Magoosh GRE

Generally speaking, don’t make generalisations!

| November 22, 2011 | 1 Comment

History is a strange discipline, it searches for ‘truths’ seeks facts upon which to establish arguments, but a significant body of historians aren’t sure if there are actually any truths at all. Into this rather confusing mix of doctrines, the undergraduate historian arrives, trying his or her best to get a handle on just one historical narrative or argument, and probably feeling totally overwhelmed by complex theories.

In the rush to learn as much as possible, and in the rush to write as much as possible in exams, it is tempting to make generalised statements, and generalisations will destroy your marks, because whilst historians might disagree on what ‘truth’ is, they will all agree on what it is not, the bland and lazy statement.

Here’s one I was told by a student recently: “The New Deal in America in the 1930s was when Roosevelt saved America.”

Saved? Saved from what? How? What degree of success did he have? What was the New Deal comprised of? Was it all his ideas? Where did he get his ideas from if not?

A more nuanced and better judged statement might be: “The New Deal was a series of measures introduce in two parts, the first and second New Deals in 1933 and 1937 respectively. Franklin Delano Roosevelt was granted wide ranging executive powers in the first hundred days of the administration in 1933 to bring in legislation which would bring about  recovery, reform, and rehabilitation to theUSeconomy.  Historians are divided as to how effective many of the measures were and there was strong opposition from the business class and judiciary.”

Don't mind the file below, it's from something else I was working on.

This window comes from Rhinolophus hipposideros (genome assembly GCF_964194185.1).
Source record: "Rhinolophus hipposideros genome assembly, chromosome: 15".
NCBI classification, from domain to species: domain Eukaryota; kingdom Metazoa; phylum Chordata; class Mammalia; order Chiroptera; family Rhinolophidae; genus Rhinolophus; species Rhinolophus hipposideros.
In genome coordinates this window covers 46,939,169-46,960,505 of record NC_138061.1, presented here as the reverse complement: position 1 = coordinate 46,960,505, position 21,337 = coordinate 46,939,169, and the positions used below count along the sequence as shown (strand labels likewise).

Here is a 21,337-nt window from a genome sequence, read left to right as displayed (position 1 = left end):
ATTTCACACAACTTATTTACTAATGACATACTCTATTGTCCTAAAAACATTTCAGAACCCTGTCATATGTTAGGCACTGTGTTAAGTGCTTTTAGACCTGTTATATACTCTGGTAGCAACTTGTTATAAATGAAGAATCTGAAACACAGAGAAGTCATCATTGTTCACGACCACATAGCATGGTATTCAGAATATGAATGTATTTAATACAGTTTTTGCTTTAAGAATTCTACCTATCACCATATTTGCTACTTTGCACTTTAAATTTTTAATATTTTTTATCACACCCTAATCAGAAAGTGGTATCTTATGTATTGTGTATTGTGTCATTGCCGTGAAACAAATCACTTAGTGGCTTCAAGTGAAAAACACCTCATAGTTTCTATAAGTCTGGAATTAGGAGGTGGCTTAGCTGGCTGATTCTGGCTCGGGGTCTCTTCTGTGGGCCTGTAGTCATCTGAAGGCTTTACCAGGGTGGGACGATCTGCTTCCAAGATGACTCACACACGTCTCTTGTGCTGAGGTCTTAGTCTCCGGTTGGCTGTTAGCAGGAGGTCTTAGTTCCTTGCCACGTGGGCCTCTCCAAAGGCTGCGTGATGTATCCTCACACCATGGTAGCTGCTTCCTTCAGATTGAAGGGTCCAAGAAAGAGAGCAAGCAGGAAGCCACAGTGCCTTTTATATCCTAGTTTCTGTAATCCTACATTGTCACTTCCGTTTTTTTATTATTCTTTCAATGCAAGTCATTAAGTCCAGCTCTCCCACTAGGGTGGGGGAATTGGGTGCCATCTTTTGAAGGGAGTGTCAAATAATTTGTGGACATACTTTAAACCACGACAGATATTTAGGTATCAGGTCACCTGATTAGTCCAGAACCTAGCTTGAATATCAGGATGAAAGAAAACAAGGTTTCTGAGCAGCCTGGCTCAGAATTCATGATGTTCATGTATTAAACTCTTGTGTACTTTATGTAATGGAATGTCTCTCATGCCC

Now the paragraph above is in many ways still pretty general (I had to keep it like that because otherwise I would wind up writing an essay on the New Deal), but it is a step in the right direction, away from generalisations.

Once we ignore the general, we see that the picture actually changes here, it is now less certain that Roosevelt ‘saved’America, and the question of the long term results of the New Deal is far from cut and dry.

If you are not going into specifics, it means you are not doing enough reading, your store of knowledge is low and it is showing. If you do the right amount of reading and research, then it is equally important not to become an indiscriminate facts spreader, someone who simply pumps out snippets of knowledge vaguely related to the topic at hand.

If you want good marks and essays that make sense, then you need to have a cogent body of knowledge ready that you can draw from, using examples that are pertinent to the question you are being asked.

Category: Articles & Advice

Comments (1)

Trackback URL | Comments RSS Feed

  1. You made certain fine points there. I did a search on the matter and found most persons will go along with with your blog.

Ask a question about this article

You must be logged in to post a comment.